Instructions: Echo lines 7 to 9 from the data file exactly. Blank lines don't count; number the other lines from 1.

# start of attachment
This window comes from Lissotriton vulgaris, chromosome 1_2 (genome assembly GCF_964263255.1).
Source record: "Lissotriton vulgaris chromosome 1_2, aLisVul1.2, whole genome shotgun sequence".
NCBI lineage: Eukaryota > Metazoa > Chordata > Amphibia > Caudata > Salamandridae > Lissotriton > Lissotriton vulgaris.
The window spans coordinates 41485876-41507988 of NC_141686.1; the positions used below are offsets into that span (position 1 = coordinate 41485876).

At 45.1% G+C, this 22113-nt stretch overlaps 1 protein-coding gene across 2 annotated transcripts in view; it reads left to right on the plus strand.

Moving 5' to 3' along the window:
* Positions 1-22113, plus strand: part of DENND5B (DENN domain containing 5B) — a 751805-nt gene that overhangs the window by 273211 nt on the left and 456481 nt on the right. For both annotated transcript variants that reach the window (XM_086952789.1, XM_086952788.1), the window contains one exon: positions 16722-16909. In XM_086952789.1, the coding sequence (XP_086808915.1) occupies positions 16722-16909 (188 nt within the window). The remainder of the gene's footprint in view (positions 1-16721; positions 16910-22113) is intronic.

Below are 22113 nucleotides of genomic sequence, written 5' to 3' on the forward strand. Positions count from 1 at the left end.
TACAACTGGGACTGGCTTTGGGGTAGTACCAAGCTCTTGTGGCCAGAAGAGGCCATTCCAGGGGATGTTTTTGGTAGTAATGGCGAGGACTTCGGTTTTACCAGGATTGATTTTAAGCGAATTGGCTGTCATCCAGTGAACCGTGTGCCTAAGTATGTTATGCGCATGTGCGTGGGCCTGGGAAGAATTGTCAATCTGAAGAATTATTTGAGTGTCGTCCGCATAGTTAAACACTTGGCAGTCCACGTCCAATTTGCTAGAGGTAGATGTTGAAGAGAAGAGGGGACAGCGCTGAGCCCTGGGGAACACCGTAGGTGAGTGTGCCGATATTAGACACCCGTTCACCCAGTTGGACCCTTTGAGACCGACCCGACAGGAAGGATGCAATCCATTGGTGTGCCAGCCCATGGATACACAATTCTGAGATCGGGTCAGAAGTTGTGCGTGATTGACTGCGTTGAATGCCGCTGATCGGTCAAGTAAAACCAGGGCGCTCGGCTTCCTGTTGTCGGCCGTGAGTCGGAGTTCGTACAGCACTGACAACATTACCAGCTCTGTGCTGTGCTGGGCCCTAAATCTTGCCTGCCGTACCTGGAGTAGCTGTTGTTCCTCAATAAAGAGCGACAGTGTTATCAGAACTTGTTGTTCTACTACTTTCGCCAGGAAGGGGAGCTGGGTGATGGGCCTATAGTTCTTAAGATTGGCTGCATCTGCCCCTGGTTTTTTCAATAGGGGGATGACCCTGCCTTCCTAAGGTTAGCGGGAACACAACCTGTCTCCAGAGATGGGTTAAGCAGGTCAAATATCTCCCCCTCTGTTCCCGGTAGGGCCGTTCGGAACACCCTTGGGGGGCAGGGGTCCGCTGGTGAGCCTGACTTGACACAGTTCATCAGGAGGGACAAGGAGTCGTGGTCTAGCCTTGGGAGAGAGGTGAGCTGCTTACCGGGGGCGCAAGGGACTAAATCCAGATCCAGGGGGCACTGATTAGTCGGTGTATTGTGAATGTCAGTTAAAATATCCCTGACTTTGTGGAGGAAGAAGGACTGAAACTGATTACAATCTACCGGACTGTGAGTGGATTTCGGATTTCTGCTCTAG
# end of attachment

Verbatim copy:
* Positions 1-22113, plus strand: part of DENND5B (DENN domain containing 5B) — a 751805-nt gene that overhangs the window by 273211 nt on the left and 456481 nt on the right. For both annotated transcript variants that reach the window (XM_086952789.1, XM_086952788.1), the window contains one exon: positions 16722-16909. In XM_086952789.1, the coding sequence (XP_086808915.1) occupies positions 16722-16909 (188 nt within the window). The remainder of the gene's footprint in view (positions 1-16721; positions 16910-22113) is intronic.

Below are 22113 nucleotides of genomic sequence, written 5' to 3' on the forward strand. Positions count from 1 at the left end.
TACAACTGGGACTGGCTTTGGGGTAGTACCAAGCTCTTGTGGCCAGAAGAGGCCATTCCAGGGGATGTTTTTGGTAGTAATGGCGAGGACTTCGGTTTTACCAGGATTGATTTTAAGCGAATTGGCTGTCATCCAGTGAACCGTGTGCCTAAGTATGTTATGCGCATGTGCGTGGGCCTGGGAAGAATTGTCAATCTGAAGAATTATTTGAGTGTCGTCCGCATAGTTAAACACTTGGCAGTCCACGTCCAATTTGCTAGAGGTAGATGTTGAAGAGAAGAGGGGACAGCGCTGAGCCCTGGGGAACACCGTAGGTGAGTGTGCCGATATTAGACACCCGTTCACCCAGTTGGACCCTTTGAGACCGACCCGACAGGAAGGATGCAATCCATTGGTGTGCCAGCCCATGGATACACAATTCTGAGATCGGGTCAGAAGTTGTGCGTGATTGACTGCGTTGAATGCCGCTGATCGGTCAAGTAAAACCAGGGCGCTCGGCTTCCTGTTGTCGGCCGTGAGTCGGAGTTCGTACAGCACTGACAACATTACCAGCTCTGTGCTGTGCTGGGCCCTAAATCTTGCCTGCCGTACCTGGAGTAGCTGTTGTTCCTCAATAAAGAGCGACAGTGTTATCAGAACTTGTTGTTCTACTACTTTCGCCAGGAAGGGGAGCTGGGTGATGGGCCTATAGTTCTTAAGATTGGCTGCATCTGCCCCTGGTTTTTTCAATAGGGGGATGACCCTGCCTTCCTAAGGTTAGCGGGAACACAACCTGTCTCCAGAGATGGGTTAAGCAGGTCAAATATCTCCCCCTCTGTTCCCGGTAGGGCCGTTCGGAACACCCTTGGGGGGCAGGGGTCCGCTGGTGAGCCTGACTTGACACAGTTCATCAGGAGGGACAAGGAGTCGTGGTCTAGCCTTGGGAGAGAGGTGAGCTGCTTACCGGGGGCGCAAGGGACTAAATCCAGATCCAGGGGGCACTGATTAGTCGGTGTATTGTGAATGTCAGTTAAAATATCCCTGACTTTGTGGAGGAAGAAGGACTGAAACTGATTACAATCTACCGGACTGTGAGTGGATTTCGGATTTCTGCTCTAG